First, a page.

The two fleets present seven Russian battleships against four Japanese—less than two to one; two Russian armoured cruisers against eight, and seven Russian torpedo-boat destroyers against an indefinite number of the enemy. Here we will (3) not exaggerate in attributing to the Japanese three or four to one.—Mahan.
This character who delights us may commit murder like Macbeth, or fly the battle for his sweetheart as did Antony, or betray his country like Coriolanus, and yet we will rejoice (3) in every happiness that comes to him.—W. B. Yeats.
If this passion was simply painful, we would (3) shun with the greatest care all persons and places that could excite such a passion.—Burke. What would (3) we be without our appetites?—S. Ferrier. If I was ever to be detected, I would (3) have nothing for it but to drown myself.—S. Ferrier. I will (3) never forget, in the year 1858, one notorious revivalist.—Daily Telegraph. As long as I am free from all resentment, hardness, and scorn, I would (3) be able to face the life with much more calm and confidence than I would...—Wilde.
Nothing, I think, shall ever make me (3) forgive him.—Richardson. We were victorious in 1812, and we will (3) be victorious now at any cost, if we are strong in an alliance between the governing class and the governed.—Times.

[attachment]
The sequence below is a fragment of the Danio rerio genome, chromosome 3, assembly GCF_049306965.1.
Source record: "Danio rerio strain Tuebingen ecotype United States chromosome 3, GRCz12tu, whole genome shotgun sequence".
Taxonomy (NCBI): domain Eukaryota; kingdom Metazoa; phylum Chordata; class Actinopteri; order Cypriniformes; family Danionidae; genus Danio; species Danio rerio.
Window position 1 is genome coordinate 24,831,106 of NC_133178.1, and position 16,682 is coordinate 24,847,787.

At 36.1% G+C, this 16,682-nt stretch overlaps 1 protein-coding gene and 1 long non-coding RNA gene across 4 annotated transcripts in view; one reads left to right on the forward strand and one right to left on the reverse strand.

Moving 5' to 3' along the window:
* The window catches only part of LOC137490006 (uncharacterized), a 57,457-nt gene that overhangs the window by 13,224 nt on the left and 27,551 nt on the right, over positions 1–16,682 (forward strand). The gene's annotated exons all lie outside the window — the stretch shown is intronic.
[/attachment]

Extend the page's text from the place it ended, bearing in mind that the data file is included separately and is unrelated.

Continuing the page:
You said you should (would) never succeed. He says he shall (will) never succeed.
You say I will (shall) never succeed. He said I would (should) never succeed.
It is not strange that his admiration for those writers should have been unbounded.—Macaulay.
You, my dear, believe you shall be unhappy, if you have Mr. Solmes: your parents think the contrary; and that you will be undoubtedly so, were you to have Mr. Lovelace.—Richardson.
I have heard the Princess declare that she should not willingly die in a crowd.—Johnson.
People imagine they should be happy in circumstances which they would find insupportably burthensome in less than a week.—Cowper.